In today’s post I wanted to share I few things I’ve read about Mindfulness and the importance that it has in our lives.
“Each morning we are born again. What we do today is what matters most.”
We live but are not present in our lives. Twenty-first century lifestyles are characterised by stress, impatience and the inability to relax.
We require constant stimulation, but our minds tend to have shorter attention spans and poorer concentration levels because we are typically unaware of what we are thinking.
Experiences and details are lost due to our distractions
Sometimes we sit down for a coffee, only to find that we are left holding the empty cup! We cannot recall a single detail about the drink. We are performing actions and randomly thinking thoughts, but often we are not aware of either our thoughts or actions.
Definition of mindfulness
Moment-by-moment awareness of our thoughts, feelings, experiences and environment is called ‘mindfulness’. With growing stress and tension, most of us multi-task and tend to worry about multiple things simultaneously.
We function on autopilot most of the time
The tendency to worry about several things at once interferes with our ability to focus on the present moment. As a result, we tend to function on autopilot and become ‘mindless’.
Mindfulness can be practised anytime and anywhere
The concept of mindfulness doesn’t mean that one has to escape to the top of a mountain or sit in a cave in order to experience the benefits. You can practise it by simply bringing your awareness to the present moment. Most importantly, the practice of mindfulness helps us to nourish and reinforce our inner ability to restore wellbeing.
Lack of Mindfulness in our Daily Lives
We perform tasks and complete chores without the slightest bit of awareness.
The human mind is easily distracted, as we have a tendency to exist on past events or contemplate future events in a critical way.
Mindfulness is an excellent way of being more ‘present’ in our lives. Early Buddhist texts describe it as a practice that helps our minds to become more aware, awake and conscious.
What is Mindfulness and how is it Relevant to our Lives?
Mindfulness is the practice of cultivating conscious awareness of our thoughts, feelings and environment in every moment, without judging the experiences.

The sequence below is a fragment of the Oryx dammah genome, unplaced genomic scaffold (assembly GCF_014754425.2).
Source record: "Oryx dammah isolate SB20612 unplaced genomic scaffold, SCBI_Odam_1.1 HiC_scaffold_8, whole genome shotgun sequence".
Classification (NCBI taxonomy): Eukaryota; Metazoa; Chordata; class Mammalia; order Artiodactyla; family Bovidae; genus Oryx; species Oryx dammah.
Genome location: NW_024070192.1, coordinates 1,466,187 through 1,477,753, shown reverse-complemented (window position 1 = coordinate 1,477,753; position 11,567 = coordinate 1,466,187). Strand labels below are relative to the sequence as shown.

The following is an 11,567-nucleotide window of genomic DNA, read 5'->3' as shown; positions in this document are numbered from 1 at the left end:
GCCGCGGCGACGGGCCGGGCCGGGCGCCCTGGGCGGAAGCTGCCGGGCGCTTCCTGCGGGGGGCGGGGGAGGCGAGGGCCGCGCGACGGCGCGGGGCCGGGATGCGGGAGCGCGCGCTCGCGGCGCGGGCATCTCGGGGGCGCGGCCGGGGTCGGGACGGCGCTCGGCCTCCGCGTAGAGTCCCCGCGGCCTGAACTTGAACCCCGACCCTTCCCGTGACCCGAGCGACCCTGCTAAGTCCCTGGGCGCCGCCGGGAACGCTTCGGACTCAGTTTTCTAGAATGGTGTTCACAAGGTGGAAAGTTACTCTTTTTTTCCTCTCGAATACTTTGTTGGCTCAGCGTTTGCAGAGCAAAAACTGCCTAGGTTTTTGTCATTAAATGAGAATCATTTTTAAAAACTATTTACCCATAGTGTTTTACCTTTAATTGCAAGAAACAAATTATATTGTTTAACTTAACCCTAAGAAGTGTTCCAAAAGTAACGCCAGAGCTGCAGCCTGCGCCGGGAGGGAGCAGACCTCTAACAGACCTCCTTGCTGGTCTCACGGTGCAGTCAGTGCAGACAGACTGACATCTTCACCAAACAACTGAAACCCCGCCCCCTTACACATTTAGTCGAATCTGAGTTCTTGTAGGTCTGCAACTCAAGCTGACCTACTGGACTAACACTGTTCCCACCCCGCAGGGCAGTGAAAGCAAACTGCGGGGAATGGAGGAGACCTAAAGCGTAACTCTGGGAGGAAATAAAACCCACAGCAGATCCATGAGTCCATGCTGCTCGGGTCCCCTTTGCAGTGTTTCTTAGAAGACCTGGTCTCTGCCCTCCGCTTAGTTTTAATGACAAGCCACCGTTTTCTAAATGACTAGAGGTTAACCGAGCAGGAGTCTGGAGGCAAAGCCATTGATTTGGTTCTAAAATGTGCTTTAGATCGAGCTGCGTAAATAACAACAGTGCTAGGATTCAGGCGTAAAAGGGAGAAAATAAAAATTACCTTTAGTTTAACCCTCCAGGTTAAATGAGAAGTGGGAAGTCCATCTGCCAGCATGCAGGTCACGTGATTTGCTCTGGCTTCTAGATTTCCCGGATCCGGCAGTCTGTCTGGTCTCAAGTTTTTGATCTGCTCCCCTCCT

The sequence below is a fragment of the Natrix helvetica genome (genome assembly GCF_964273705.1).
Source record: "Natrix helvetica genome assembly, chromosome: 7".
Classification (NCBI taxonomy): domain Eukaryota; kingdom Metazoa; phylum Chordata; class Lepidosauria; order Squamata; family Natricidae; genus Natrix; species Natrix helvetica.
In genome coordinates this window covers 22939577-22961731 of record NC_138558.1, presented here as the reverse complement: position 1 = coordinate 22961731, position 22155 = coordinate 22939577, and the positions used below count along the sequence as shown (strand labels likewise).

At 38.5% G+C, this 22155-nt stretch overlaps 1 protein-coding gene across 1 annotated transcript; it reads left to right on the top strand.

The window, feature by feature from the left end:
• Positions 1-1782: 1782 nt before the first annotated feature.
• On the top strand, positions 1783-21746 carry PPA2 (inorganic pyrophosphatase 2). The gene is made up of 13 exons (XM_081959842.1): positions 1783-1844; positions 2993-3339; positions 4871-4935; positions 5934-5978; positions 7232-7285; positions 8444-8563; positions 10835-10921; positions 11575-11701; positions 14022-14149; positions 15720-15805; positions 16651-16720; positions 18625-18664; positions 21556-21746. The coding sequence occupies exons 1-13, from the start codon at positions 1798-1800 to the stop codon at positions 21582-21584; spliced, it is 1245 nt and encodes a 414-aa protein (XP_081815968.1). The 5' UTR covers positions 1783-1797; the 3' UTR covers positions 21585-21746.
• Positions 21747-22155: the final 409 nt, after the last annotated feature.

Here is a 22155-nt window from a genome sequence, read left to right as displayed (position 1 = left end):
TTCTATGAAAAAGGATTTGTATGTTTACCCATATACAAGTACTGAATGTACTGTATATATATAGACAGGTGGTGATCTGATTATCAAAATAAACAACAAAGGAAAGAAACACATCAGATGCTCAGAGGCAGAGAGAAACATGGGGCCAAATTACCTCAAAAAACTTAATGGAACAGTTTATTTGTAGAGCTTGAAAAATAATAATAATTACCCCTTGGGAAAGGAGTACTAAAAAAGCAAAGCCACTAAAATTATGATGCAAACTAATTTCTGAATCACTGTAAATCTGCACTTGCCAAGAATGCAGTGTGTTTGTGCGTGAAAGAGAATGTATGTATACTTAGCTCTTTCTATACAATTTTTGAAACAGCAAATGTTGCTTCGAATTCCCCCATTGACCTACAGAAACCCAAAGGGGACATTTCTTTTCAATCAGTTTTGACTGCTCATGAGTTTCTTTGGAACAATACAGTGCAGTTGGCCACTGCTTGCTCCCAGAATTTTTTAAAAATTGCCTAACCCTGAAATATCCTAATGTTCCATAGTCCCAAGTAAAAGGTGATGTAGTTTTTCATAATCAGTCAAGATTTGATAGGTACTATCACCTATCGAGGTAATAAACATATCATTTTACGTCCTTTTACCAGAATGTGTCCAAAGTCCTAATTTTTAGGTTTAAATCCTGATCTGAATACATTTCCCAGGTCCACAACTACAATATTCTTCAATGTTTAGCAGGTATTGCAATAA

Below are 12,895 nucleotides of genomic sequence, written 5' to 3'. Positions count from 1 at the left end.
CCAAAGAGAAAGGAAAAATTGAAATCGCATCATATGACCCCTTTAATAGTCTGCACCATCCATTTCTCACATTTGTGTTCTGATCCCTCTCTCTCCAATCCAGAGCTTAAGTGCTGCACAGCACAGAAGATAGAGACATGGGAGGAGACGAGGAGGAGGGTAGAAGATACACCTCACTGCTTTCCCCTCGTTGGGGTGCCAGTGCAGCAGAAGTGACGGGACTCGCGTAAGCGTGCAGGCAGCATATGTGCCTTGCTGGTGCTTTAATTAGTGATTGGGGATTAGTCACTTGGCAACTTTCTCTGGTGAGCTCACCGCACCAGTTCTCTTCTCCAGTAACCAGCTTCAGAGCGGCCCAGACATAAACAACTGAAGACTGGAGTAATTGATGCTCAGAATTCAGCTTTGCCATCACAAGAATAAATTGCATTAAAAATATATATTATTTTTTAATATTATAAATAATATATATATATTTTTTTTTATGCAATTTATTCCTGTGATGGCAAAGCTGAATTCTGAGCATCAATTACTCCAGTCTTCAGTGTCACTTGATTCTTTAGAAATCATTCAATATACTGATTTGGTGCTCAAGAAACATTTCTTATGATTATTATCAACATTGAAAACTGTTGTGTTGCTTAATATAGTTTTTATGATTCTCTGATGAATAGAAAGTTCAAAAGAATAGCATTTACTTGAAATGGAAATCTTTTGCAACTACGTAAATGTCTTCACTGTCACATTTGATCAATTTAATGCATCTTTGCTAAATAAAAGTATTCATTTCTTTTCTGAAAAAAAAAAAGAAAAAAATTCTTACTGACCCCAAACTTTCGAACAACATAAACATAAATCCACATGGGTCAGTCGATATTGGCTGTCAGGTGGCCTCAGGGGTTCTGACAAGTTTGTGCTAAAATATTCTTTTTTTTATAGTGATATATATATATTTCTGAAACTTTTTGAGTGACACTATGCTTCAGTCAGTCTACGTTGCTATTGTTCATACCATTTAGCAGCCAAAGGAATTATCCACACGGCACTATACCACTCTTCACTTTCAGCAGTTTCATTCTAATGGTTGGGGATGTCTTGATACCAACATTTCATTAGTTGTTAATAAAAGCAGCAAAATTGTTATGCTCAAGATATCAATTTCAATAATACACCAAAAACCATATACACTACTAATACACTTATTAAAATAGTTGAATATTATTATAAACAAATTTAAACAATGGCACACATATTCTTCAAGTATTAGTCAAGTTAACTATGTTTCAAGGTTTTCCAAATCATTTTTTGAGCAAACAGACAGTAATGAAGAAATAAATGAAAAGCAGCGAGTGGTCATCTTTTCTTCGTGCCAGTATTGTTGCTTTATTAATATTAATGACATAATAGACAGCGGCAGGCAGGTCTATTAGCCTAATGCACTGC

We gradually learn thoughts and behaviours that result in joy and those that trigger stressful reactions and suffering.
Neuroscience is increasingly supporting the idea that mindfulness and meditation help to enhance perception, awareness and complex thinking.
Resilience to stress is one of the key benefits of mindfulness.
It is the art of accessing the energy that helps you recognise the happiness that is already in your life. It helps you to silence your mind, calm your nerves and examine your inner world.
Why do we need to silence the mind and intentionally direct our energies?
The problem is that, even during our free time, we are seldom doing ‘nothing’.
Most people either text friends, check their social media pages or are thinking about the next activity on the agenda. We tend to do something, even in the middle of doing nothing!
Before examining mindfulness meditation practices, read on for its history from ancient Buddhist times.
The Buddha taught that there are three purposes of mindfulness:
Knowing the mind
Most people go through life without understanding themselves or what makes them tick. Mindfulness begins with knowing your own mind and understanding your inner motivation. The first step is to become aware and understand who you are. The first objective of mindfulness is self-discovery without judgement. The individual simply observes his feelings, thoughts and reactions without criticism.
Training the mind
Buddhist practices recommend the training of our own mind so that it functions in a beneficial way. When you fail to train your mind in a conscious manner, it becomes vulnerable to external forces. For example, our minds are often influenced by the media. Meditation is an extremely effective practice to train the mind to live in the present moment with awareness.
Rather than trying to control external events due to dissatisfaction, it is better to train the mind to accept things as they are.
Freeing the mind
Freedom from clinging is an idea that is central to the idea of Buddhist philosophy. Some of the more negative forms of clinging include clinging to opinions, judgements, people and possessions. When our minds gradually become free, we experience higher levels of focus, concentration, creativity and relaxation.
Whilst meditation is an excellent practice to train and free the mind, mindfulness can be practised at any time. The process simply involves intentionally directing your attention to your thoughts.